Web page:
(c) 2017 by Tim Lucas. All rights reserved.   

Thursday, October 19, 2017

RIP Umberto Lenzi (1931-2017)

I was very sorry to awaken this morning to the news of director Umberto Lenzi’s passing at the age of 86. He seldom received the critical respect due to someone like himself, who had done so much heavy lifting to keep the Italian cinema going, but though he had not made a film since 1992, there is a great sense of much more than himself coming to a stop with this news. Lenzi loved the cinema and was one of a handful of early fans and critics who muscled their way into the business, becoming its first generation of postmodernist grindhouse directors.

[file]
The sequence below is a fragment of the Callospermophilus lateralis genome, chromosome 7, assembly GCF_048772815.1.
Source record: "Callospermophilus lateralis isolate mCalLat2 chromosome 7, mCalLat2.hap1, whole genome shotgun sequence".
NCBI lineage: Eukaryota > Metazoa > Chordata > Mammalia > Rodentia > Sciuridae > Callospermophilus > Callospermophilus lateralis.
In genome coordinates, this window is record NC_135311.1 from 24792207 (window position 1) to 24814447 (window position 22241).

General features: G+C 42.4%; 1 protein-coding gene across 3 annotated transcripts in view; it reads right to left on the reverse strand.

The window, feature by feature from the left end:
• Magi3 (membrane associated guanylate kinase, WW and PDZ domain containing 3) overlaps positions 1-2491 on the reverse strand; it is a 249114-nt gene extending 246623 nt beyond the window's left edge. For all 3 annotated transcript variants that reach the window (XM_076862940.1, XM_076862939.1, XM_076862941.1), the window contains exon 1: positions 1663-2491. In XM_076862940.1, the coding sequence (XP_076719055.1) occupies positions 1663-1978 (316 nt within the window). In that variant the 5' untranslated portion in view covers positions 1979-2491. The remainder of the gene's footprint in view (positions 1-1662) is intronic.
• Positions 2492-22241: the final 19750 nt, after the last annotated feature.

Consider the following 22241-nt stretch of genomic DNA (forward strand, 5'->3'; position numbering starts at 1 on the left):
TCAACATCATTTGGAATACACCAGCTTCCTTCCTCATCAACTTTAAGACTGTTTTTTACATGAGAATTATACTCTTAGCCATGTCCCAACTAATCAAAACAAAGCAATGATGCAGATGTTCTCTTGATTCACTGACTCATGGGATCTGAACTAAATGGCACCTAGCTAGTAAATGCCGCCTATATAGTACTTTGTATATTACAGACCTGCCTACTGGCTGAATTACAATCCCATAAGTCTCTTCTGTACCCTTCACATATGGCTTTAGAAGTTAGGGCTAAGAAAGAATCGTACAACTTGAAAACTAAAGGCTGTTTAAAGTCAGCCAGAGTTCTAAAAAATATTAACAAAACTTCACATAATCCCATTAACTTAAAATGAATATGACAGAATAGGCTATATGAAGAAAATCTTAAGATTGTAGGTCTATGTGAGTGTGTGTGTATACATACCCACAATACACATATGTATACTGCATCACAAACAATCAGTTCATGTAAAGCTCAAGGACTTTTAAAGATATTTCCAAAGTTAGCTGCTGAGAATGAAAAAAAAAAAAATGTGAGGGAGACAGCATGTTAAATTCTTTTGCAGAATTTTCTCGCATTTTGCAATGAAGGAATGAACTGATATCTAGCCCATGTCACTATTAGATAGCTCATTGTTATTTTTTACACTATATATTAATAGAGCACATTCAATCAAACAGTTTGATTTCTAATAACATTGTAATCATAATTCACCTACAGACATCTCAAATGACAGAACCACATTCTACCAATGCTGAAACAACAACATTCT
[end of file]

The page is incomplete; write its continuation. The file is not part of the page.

Most serious discussions of the Italian popular cinema in English tend to focus on horror films and thrillers, which tended to place Lenzi’s passionate, tireless, industrious work among the also-rans - if not in other categories altogether. From a historian’s perspective, he was usually making the wrong kind of film at the wrong time to stand out. At the height of the Italian gothics, he was focusing on sword and sandal pictures, costume pictures; his KRIMINAL anticipated Bava’s DIABOLIK: he also anticipated the return of the giallo into fashion with his series of Carroll Baker thrillers (PARANOIA, SO SWEET... SO PERVERSE, A QUIET PLACE TO KILL) but they didn’t exploit the sense of style that defined such films; and then, at the height of the giallo, he was making some of the best poliziotesschi of the day (ALMOST HUMAN, VIOLENT NAPLES, THE TOUGH ONES, THE CYNIC THE RAT AND THE FIST), hard-hitting films that took awhile to find their international following. Several of his best thrillers were scripted by Ernesto Gastaldi.